This pervasive sense of qualitative generational decline is a trope invoked by later thinkers. Rav Sherira Gaon, in his eponymous letter of 986/7, writes: “Because Rabbi [Yehudah ha-Nasi] saw all these differences in the teachings of the sages, even though their reasoning was the same, he was concerned that the words should not be gone and lost from them. He saw that their hearts were diminished, the wellspring of wisdom was blocked up, and Torah was departing.” For Rav Sherira, the decline of the generations prompts the writing of the heretofore orally-transmitted Mishnah. He is circumspect, or agnostic, on the causative factor here, recording the decline without providing an assessment of why it occurred. It could be either a qualitative, inherent diminishment of each passing generation or the particular events of Rabbi’s time.
Rambam echoes Rav Sherira’s claim about the composition of the Mishnah in his introduction to Mishneh Torah, but gives an explicit cause for the decline of the generations:
“Why did our holy Rabbi do so, not letting the matter stay as it had been? Because he saw that the students were continually waning, that troubles were coming, and the evil empire was spreading throughout the world and gaining strength. Meanwhile, Israel was emigrating to the far reaches [of the world], [so] he composed a single composition that would be in the hands of all, in order that it be taught effectively and not be forgotten… In our time, excessive tragedies have increased, and the needs of the hour overcome all, and wisdom has been lost from our knowledge, and the understanding of our learned has been hidden away.”
As Menachem Kellner has pointed out, this is a historical explanation for the writing down of the Oral Torah and, importantly, not a qualitative judgment. That is, Rambam nowhere suggests an inherent decline in the intellectual abilities or spiritual nature of the succeeding generations, instead attributing the decline to contingent factors. While the decline is real, it is circumstantial, and therefore could theoretically be ameliorated.
On the Shoulders of Giants
The ambiguous parable of “dwarves standing on the shoulders of giants” enters Jewish writing in the thirteenth century from medieval Christian thought. It suggests both that present generations are lesser (dwarves) but also, crucially, that they can see further than those who came before, precisely because they sit astride their illustrious predecessors (the giants). Attributing this parable to “the philosophers,” Yeshayahu di Trani (Rid) cites it in his responsa, defending himself against the perception that he has slighted his fellow Tosafist of a generation earlier, Yitzhak of Dampierre (Ri) (Teshuvot Ha-Rid 62). Rid both defers respectfully to his senior while also asserting the possibility that his own view demonstrates progressively greater wisdom.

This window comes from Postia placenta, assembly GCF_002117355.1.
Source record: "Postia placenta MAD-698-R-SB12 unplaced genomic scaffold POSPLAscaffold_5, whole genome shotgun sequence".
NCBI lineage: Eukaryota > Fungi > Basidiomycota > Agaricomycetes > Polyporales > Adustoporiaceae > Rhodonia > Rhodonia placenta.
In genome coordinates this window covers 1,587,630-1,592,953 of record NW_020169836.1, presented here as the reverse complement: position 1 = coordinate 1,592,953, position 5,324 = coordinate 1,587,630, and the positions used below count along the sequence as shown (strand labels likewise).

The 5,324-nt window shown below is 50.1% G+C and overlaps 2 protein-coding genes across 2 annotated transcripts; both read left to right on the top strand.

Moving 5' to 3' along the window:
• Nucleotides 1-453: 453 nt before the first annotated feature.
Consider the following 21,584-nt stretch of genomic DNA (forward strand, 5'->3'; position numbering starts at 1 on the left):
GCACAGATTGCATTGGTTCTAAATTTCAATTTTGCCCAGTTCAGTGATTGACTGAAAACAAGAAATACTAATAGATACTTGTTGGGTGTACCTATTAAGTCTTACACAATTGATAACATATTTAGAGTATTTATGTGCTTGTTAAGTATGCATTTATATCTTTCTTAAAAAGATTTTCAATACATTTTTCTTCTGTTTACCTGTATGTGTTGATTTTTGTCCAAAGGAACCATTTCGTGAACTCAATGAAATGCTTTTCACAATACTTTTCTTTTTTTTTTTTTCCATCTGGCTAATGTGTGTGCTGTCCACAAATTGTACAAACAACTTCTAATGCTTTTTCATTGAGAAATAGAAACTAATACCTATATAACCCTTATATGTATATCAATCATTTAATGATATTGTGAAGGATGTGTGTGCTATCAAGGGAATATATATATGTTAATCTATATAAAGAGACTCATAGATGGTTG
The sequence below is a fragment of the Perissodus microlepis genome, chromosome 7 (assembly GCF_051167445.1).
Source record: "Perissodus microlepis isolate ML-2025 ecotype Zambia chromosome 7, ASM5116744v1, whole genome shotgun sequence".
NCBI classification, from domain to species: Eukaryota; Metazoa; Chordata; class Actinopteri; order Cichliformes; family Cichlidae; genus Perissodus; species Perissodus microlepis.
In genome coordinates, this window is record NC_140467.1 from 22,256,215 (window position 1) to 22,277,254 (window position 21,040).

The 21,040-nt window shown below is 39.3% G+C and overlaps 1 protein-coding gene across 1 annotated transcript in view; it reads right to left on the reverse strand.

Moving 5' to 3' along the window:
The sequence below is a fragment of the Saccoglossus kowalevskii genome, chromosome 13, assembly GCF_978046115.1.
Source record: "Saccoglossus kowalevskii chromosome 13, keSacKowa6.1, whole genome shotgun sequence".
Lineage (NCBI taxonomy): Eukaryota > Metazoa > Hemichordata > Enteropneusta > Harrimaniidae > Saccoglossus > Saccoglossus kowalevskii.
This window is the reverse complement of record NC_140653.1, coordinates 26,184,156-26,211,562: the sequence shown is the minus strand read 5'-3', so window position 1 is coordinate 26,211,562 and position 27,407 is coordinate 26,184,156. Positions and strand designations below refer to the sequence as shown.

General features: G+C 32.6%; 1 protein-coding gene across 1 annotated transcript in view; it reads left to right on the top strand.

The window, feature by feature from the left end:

Shibbolei Ha-Leket states similarly in the work’s introduction:
How is it possible that it would occur in a person’s mind to respond to the words of the early Geonim (ha-ge’onim ha-rishonim) of blessed memory, whose hearts were open as wide as the entrance to the ulam, and one might say of them the parable heard among the wise of the nations, that the philosophers questioned the greatest among them, saying, ‘We acknowledge that the earlier generations were more intelligent and learned than we are, but we still respond to them and refute their words in many places, and the truth is, how is this possible?’ The philosopher responded to them, ‘Who sees farther, the dwarf or the giant? It could be said that it’s the giant, since his eyes are placed much higher than the eyes of the dwarf; but place the dwarf upon the neck of the giant, and who sees farther? It could be said that the dwarf does, for now the eyes of the dwarf are higher than the eyes of the giant.’ Thus are we dwarves riding upon the necks of giants, because we have seen their wisdom and have probed, and our wisdom comes from the power of their wisdom, including all that we say, though it’s not that we are greater than they.
Here the borrowing from Christian culture is acknowledged and adopted enthusiastically in support of the author’s codificatory efforts.
The countervailing tradition of the progress made by succeeding generations is comparatively less voluminous or strident than that of yeridat ha-dorot, and is largely evinced in later Jewish thought, especially kabbalistic and hasidic thought. The Talmud does contain a few examples of a notion of aliyat ha-dorot: it declares that “the world has six thousand years: two thousand of chaos (tohu), two thousand of Torah, and two thousand of the days of the messiah” (Avodah Zarah 9a). In Sukkah, we find the assertion that “the elder Hillel had eighty students, thirty of them worthy that the Divine Presence (Shekhinah) rest upon them as it did for Moshe Rabbeinu, and thirty of them worthy that the sun stand still for them as it did for Yehoshua Bin Nun, and twenty of them were in between [in worthiness]” (28a). This is a clear statement of the possibility of equal worthiness between a later generation and Moshe himself, receiver of the Torah, as well as Moshe’s direct successor, Yehoshua. There is also the aforementioned contention of Reish Lakish in Yoma that “the latter (aharonim) were superior; even though there is subjugation by the kingdoms, they are engaged in Torah study.” (As noted above, this is contradicted by Rabbi Yohanan, who has the final word; nevertheless, it stands as an opinion.) Against a strong reading of yeridat ha-dorot in the thought of Hazal, we could say that this view was non-systematic in nature and reflects a sense on the part of some sages that later coalesced into a prevalent perspective or ethos.